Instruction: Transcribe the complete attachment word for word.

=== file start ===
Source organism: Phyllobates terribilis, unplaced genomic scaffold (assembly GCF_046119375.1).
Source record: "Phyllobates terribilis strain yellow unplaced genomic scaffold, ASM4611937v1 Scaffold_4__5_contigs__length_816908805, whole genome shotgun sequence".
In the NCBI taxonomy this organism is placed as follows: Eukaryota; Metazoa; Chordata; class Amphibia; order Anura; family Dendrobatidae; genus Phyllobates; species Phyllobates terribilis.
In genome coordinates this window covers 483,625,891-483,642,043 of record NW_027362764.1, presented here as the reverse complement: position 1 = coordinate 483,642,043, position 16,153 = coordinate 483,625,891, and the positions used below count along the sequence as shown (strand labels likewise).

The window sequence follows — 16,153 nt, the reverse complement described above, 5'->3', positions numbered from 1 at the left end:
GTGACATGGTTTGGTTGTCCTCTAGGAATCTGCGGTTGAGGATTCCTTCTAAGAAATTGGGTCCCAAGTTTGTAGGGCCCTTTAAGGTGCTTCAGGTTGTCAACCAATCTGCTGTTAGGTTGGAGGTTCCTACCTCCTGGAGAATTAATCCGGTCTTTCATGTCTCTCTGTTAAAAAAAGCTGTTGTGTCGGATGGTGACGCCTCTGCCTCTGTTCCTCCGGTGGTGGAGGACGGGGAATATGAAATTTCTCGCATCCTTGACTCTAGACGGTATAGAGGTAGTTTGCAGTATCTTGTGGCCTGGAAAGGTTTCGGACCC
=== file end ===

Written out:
Source organism: Phyllobates terribilis, unplaced genomic scaffold (assembly GCF_046119375.1).
Source record: "Phyllobates terribilis strain yellow unplaced genomic scaffold, ASM4611937v1 Scaffold_4__5_contigs__length_816908805, whole genome shotgun sequence".
In the NCBI taxonomy this organism is placed as follows: Eukaryota; Metazoa; Chordata; class Amphibia; order Anura; family Dendrobatidae; genus Phyllobates; species Phyllobates terribilis.
In genome coordinates this window covers 483,625,891-483,642,043 of record NW_027362764.1, presented here as the reverse complement: position 1 = coordinate 483,642,043, position 16,153 = coordinate 483,625,891, and the positions used below count along the sequence as shown (strand labels likewise).

The window sequence follows — 16,153 nt, the reverse complement described above, 5'->3', positions numbered from 1 at the left end:
GTGACATGGTTTGGTTGTCCTCTAGGAATCTGCGGTTGAGGATTCCTTCTAAGAAATTGGGTCCCAAGTTTGTAGGGCCCTTTAAGGTGCTTCAGGTTGTCAACCAATCTGCTGTTAGGTTGGAGGTTCCTACCTCCTGGAGAATTAATCCGGTCTTTCATGTCTCTCTGTTAAAAAAAGCTGTTGTGTCGGATGGTGACGCCTCTGCCTCTGTTCCTCCGGTGGTGGAGGACGGGGAATATGAAATTTCTCGCATCCTTGACTCTAGACGGTATAGAGGTAGTTTGCAGTATCTTGTGGCCTGGAAAGGTTTCGGACCC